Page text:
Search Results

You are looking at 1 - 4 of 4 items for :

  • Optical properties x
  • Spatial Forecast Verification Methods Inter-Comparison Project (ICP) x
  • All content x
Clear All
Christian Keil and George C. Craig

and observations and compare their properties. Object-oriented techniques are quite intuitive and effective when the features are well defined and can be associated between the forecast and observations. Examples are the techniques of Ebert and McBride (2000) and Davis et al. (2006) . (iv) Field verification techniques use optical flow algorithms to compare fields without decomposing them into separate elements or scales. The term optical flow stems from the image-processing community where

Full access
Eric Gilleland, David Ahijevych, Barbara G. Brown, Barbara Casati, and Elizabeth E. Ebert

changes in event frequency, spatial displacement, and bias. Among their findings, they showed that the behavior of several scores, including GSS, TSS, and odds ratio, were highly sensitive to event frequency. For more frequently occurring events, the scores were found to be more sensitive to displacement errors. In response to these undesirable properties of traditional verification methods when applied to high-resolution forecasts, researchers have proposed numerous new verification methods. Here

Full access
Eric Gilleland, Johan Lindström, and Finn Lindgren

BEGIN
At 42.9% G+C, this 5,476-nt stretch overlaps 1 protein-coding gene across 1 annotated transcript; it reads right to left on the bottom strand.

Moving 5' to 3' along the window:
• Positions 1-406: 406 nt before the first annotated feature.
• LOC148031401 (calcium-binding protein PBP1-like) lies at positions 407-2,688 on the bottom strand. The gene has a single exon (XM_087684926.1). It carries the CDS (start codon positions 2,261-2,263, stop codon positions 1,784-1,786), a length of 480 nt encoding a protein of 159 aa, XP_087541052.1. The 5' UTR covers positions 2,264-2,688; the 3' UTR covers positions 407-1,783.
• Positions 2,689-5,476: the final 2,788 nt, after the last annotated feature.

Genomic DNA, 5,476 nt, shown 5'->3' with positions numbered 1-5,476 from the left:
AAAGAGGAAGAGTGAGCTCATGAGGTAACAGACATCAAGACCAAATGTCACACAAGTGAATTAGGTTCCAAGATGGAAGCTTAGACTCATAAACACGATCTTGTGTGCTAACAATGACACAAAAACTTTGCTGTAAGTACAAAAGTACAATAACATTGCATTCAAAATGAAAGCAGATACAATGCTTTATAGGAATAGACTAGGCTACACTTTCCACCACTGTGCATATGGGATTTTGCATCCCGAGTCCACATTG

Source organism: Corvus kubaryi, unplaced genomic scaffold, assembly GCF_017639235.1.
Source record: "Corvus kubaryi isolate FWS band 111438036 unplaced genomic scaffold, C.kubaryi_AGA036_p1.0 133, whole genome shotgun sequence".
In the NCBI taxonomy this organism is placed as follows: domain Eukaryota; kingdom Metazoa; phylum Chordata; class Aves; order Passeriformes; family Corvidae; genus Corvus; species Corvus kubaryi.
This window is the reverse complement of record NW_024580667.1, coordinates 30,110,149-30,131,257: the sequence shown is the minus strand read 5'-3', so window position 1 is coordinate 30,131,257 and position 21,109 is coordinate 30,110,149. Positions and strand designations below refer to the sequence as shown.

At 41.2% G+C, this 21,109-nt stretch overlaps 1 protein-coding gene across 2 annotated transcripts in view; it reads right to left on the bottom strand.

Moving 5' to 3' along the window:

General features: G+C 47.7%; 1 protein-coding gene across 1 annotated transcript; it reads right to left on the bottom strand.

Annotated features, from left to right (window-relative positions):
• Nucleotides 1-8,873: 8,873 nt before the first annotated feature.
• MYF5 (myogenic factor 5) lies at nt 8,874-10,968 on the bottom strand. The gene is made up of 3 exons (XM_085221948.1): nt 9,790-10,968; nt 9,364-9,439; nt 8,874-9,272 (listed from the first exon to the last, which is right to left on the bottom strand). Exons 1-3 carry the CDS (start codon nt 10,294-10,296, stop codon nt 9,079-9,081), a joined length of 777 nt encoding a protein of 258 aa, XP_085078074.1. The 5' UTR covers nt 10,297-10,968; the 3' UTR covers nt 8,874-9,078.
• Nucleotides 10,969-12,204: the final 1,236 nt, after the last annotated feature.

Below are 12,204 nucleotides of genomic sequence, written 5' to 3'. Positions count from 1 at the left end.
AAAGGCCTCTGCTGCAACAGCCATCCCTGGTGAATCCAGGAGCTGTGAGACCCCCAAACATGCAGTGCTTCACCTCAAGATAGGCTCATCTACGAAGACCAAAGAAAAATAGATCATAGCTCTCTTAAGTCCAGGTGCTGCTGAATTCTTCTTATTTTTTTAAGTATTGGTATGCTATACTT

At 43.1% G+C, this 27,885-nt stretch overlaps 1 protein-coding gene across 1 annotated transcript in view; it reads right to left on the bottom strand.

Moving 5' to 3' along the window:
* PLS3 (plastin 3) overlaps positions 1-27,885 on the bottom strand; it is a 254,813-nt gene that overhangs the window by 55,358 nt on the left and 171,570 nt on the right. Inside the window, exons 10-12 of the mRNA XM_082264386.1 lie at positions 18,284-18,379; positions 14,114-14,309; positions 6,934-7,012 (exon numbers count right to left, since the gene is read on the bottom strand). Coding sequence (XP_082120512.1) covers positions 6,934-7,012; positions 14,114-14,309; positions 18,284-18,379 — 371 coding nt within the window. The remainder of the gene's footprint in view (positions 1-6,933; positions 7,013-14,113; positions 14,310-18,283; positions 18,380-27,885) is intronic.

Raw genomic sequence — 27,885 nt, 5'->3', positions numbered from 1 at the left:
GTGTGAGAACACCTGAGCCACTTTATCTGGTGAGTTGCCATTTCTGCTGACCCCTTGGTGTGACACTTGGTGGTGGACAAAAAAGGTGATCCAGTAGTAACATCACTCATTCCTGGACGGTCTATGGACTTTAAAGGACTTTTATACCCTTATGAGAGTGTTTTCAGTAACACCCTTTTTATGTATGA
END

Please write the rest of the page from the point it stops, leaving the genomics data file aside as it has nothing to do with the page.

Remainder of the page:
. The method can also be used to verify forecasts and is similar in some respects to the procedure of Keil and Craig (2007 , 2009) , as well as the optical flow method in Marzban et al. (2009) , but with some important differences. In particular, the deformed forecast is obtained through a warping function as opposed to the hierarchical movement of points. Further, because the image-warping approach follows a stochastic model, there is a natural formulation for calculating uncertainty information

Full access
Caren Marzban, Scott Sandgathe, Hilary Lyons, and Nicholas Lederer

; Marzban et al. 2008 ), the variogram (VGM) method ( Marzban and Sandgathe 2009a ), and the optical flow (OF) method (Marzban and Sandgathe 2007, manuscript submitted to Wea. Forecasting , hereafter MSI; Marzban and Sandgathe 2009b, manuscript submitted to Wea. Forecasting , hereafter MSII). The three methods have little in common and, so, examine completely different facets of forecast quality. The CA method can be called object oriented in the sense described by Baldwin et al. (2002) , Brown et

Full access